Somebody broke into my son’s luggage when he flew home for the recent holidays, so I went to our local luggage shop to replace it. The perfect shell suitcase was there, branded with characters from the Star Wars franchise.
Pleased with the new suitcase, I went home and showed my son, who is a Star Wars fan. Greeted with silence, I thought he must be thrilled. Then the following conversation ensued:
Son: Mum, this suitcase is wrong!
Me: How can it be wrong? It has Star Wars characters and is a shell suitcase. It’s perfect!
Son: It’s too small compared to my other suitcase, and it has zips.
Who knew large luggage came in different sizes and that zips are apparently easier to break into compared to clasps? The above got me thinking about items being the correct fit for the owner. This led to thoughts about Financial Services Providers’ (FSPs) succession plans.
Succession failures can have dire consequences for an FSP and succession plans are becoming increasingly important when applying for a new licence. The new FSCA licence application form (FSP 7 in particular) requires one of the supporting documents to be a business continuity policy:
[The plan, inter alia, must demonstrate processes that are devised to cater for exceptional risks that, though unlikely, would have catastrophic consequences for the business of the applicant. It can cover a range of situations including, succession planning, the death of a key person, crisis events that threaten to shut down business operations or any other financial situation or unexpected event that threatens to destroy the business of the applicant.]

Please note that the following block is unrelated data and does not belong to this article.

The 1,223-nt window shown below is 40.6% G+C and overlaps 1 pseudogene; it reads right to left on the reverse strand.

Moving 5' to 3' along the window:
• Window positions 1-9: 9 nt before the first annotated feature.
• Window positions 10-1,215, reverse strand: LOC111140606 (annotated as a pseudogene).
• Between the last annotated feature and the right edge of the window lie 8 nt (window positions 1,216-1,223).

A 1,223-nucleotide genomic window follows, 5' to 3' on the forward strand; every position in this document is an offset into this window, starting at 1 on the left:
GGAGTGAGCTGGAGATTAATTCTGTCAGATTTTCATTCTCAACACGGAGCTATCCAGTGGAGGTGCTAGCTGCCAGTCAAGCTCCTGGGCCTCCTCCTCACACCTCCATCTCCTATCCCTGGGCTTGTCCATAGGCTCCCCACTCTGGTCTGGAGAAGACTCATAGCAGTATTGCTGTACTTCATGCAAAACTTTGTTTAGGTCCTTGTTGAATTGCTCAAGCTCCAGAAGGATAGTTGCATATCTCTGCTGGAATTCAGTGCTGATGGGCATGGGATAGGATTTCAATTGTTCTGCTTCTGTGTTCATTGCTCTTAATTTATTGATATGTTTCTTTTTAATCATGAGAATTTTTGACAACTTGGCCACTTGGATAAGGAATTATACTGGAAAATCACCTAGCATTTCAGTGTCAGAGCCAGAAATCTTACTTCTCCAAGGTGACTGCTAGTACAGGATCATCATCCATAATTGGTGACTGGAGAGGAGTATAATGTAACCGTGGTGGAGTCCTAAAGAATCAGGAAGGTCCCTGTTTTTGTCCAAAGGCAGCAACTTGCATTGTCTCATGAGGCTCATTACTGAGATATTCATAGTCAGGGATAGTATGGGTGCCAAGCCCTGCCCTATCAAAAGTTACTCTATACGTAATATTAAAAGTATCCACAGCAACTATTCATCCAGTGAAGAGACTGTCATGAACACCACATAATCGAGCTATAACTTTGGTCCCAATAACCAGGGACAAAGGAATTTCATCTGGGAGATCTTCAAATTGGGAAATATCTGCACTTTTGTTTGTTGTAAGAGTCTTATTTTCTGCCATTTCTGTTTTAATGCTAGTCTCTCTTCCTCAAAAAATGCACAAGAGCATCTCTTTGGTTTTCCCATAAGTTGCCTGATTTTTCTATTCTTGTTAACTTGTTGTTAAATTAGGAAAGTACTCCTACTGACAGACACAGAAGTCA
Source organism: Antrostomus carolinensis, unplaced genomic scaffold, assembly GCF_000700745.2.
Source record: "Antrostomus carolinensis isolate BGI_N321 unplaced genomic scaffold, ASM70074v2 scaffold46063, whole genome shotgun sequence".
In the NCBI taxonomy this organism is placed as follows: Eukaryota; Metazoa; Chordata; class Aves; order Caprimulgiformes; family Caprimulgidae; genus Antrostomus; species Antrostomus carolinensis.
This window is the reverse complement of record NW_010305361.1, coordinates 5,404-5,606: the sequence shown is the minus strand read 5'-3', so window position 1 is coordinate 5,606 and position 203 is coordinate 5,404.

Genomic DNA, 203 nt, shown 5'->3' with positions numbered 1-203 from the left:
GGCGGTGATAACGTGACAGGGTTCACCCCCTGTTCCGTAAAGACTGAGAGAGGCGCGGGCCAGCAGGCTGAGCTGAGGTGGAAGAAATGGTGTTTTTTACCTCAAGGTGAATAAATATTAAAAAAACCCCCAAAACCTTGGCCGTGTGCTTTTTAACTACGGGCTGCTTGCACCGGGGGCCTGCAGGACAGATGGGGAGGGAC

Many business owners only think about succession planning when they want to realise value and exit their businesses. Often, they leave it too late and it becomes a fire sale.
Good succession planning can enhance organisational efficiency and create workplace harmony by ensuring that staff and clients know their needs are being addressed. It can also dictate the direction the company will take, which is important to maintain a competitive edge.
Giving effect to succession plans are complex undertakings and they can be exceedingly uncomfortable. But nobody can run their business forever, and one needs to plan for that inevitability.
What can go wrong with succession?
Common mistakes include appointing the wrong person or not having successors in place. By not having a proper succession plan you are doing a disservice to yourself, your clients and employees.
A failed succession process can affect the financial wellbeing of a business, damage client confidence or create a power struggle that can impact on the business culture.
Successful succession planning
Successful succession planning should start early and you should approach it with an open mind. It also requires an effective way for information to be passed to the identified successor. In addition, a good succession plan will identify the critical roles within the FSP, whether the potential successor is ready to take over and, if not, what training or experience they need.
Don’t make the mistake of waiting until it is too late, or assume the loose or verbal arrangement you have made will come to fruition. Take a cold, hard look, and assess your plan honestly.
As for my ‘succession plan’ with my son’s luggage, the successor was my brother’s spare luggage set. My son is now back in Cape Town with an 84cm shell, boring black luggage.